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Christopher DeLuca
Associate Dean, School of Graduate Studies
Professor of Educational Assessment, Faculty of Education
Queen’s University, Canada


Dr. Christopher DeLuca is a Professor of Classroom Assessment in Faculty of Education, Queen’s University (Kingston, Canada), and Director of the Queen’s Assessment and Evaluation Group. He currently also serves as an Associate Dean in the School of Graduate Studies and Postdoctoral Affairs. Before joining Queen’s in 2012, Dr. DeLuca was an Assistant Professor at the University of South Florida in Tampa, USA, and previously worked in the area of policy research at the Association of Commonwealth Universities in London, England.
Dr. DeLuca’s research examines the complex intersection of curriculum, pedagogy, and assessment as working within the current context of school accountability and standards-based education. His work focuses on supporting teachers in negotiating these critical areas of practice to enhance student learning experiences. In particular, Dr. DeLuca’s research centers on how pre-service and in-service teachers learn to assess in relation to the evolving accountability culture in today’s classrooms.
Dr. DeLuca’s research has been published in national and international journals and has been recognized through several awards including, most recently, the 2023 American Educational Research Association Outstanding Paper in Classroom Assessment Award and the R.W. Jackson Award from the Canadian Society for the Study of Education. Dr. DeLuca has served as the Chair of the AERA Classroom Assessment Special Interest Group and President of the Canadian Educational Researchers’ Association. He is currently an Executive Editor of the journal, Assessment in Education: Principals, Policy & Practice.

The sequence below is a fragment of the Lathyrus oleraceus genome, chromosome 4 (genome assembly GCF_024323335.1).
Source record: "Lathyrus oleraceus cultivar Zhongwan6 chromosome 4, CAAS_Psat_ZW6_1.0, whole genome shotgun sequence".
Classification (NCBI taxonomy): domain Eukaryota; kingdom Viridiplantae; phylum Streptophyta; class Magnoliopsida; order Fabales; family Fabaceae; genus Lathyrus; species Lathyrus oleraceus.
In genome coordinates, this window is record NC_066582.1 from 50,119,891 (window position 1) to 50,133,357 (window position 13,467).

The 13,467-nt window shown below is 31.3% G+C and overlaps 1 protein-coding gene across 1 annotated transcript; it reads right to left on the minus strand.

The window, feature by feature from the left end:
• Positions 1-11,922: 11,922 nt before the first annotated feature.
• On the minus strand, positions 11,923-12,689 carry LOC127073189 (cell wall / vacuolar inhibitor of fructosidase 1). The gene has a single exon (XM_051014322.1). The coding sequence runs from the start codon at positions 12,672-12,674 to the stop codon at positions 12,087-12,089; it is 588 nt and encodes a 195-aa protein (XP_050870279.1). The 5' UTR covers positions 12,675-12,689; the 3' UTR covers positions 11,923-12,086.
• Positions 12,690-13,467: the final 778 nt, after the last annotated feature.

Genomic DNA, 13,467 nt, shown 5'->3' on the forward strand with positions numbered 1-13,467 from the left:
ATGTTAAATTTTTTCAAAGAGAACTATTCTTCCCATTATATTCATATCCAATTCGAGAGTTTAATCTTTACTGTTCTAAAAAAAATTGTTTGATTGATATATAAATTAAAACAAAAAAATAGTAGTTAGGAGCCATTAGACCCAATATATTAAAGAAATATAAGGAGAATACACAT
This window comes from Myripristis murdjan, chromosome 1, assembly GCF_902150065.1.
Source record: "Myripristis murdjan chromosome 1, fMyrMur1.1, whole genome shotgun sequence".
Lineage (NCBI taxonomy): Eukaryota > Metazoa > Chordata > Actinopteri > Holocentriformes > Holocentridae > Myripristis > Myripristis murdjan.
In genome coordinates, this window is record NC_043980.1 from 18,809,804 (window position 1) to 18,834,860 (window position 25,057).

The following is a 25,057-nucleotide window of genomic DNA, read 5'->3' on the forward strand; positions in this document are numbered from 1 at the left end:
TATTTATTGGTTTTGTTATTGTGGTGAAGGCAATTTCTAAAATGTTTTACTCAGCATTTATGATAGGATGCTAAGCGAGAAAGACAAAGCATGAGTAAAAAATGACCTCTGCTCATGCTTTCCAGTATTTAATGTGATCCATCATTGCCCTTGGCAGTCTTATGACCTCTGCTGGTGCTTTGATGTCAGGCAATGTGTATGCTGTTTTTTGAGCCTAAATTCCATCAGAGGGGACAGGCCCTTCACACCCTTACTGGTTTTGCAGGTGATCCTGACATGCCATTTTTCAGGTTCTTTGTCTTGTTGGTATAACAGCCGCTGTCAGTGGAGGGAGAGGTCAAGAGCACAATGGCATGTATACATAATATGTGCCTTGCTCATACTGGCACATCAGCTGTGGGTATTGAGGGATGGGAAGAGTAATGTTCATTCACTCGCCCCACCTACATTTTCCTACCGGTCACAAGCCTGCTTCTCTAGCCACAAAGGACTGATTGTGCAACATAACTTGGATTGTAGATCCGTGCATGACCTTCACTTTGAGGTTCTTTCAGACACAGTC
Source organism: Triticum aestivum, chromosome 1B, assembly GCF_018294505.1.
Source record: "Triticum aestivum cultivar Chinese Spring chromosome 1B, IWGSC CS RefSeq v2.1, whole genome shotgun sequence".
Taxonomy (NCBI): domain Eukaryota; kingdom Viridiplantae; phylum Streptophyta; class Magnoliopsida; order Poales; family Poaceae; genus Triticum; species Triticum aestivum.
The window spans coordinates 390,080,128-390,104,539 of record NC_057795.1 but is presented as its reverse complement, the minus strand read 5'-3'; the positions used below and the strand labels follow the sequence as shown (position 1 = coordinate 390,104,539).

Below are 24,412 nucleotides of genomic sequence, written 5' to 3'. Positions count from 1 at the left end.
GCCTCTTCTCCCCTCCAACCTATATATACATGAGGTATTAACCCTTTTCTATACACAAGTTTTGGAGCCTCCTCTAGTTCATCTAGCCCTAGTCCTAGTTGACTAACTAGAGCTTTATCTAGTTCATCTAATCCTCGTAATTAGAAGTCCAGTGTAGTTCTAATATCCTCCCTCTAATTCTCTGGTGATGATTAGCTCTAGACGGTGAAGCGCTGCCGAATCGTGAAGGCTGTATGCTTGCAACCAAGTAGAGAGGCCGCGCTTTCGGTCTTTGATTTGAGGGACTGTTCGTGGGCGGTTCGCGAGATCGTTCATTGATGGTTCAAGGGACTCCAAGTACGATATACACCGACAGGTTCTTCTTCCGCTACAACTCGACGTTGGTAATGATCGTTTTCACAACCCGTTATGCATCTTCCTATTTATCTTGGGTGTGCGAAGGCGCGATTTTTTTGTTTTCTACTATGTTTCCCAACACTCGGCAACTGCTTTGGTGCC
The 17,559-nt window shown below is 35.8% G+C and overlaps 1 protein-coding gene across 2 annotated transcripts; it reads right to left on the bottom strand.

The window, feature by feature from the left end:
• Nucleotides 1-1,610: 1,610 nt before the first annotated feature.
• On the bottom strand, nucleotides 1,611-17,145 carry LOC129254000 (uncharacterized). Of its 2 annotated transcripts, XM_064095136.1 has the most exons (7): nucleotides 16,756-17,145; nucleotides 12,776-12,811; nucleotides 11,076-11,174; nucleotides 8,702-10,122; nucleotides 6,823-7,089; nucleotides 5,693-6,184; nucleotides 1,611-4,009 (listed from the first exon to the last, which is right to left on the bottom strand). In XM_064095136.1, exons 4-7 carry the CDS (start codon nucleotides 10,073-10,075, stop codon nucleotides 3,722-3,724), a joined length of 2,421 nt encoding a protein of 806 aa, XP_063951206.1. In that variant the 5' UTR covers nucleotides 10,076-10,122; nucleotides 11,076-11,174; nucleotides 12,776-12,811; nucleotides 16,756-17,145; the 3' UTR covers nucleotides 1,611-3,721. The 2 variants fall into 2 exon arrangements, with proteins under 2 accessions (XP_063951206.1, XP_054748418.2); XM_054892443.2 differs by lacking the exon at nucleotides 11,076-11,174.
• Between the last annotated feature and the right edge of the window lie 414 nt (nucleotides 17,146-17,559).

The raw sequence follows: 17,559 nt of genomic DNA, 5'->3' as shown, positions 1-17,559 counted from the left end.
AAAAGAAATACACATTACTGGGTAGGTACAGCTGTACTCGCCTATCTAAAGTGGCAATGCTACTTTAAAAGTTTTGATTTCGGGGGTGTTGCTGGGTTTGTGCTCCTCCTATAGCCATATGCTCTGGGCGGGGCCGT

Keynote Address: Assessment Innovations: From Challenge to Change


This talk focusses on systemic assessment challenges that teachers face in their classroom practice and how teachers have navigated these challenges to engage in innovative assessment actions. Specifically, the five assessment challenges explored in this address will be:


  1. Leveraging assessment to overcome persisting inequities for diverse learners,

  2. Overcoming the grading obsession to promote a learning culture among students and parents.

  3. Balancing the conflicting values inherent in classroom versus large-scale assessment,

  4. Integrating meaningful rather than surface technology advances, and

  5. Prioritizing learner-centred versus accountability-driven assessment to combat reporting overload.


To overcome these challenges, teachers engage in classroom-based assessment innovations. In this talk, a definition for assessment innovation will be presented alongside a model to help teachers move assessment challenges into assessment innovations. Fundamentally, the model encourages teachers to be agentic in their assessment actions to foster changes in their classroom practice.

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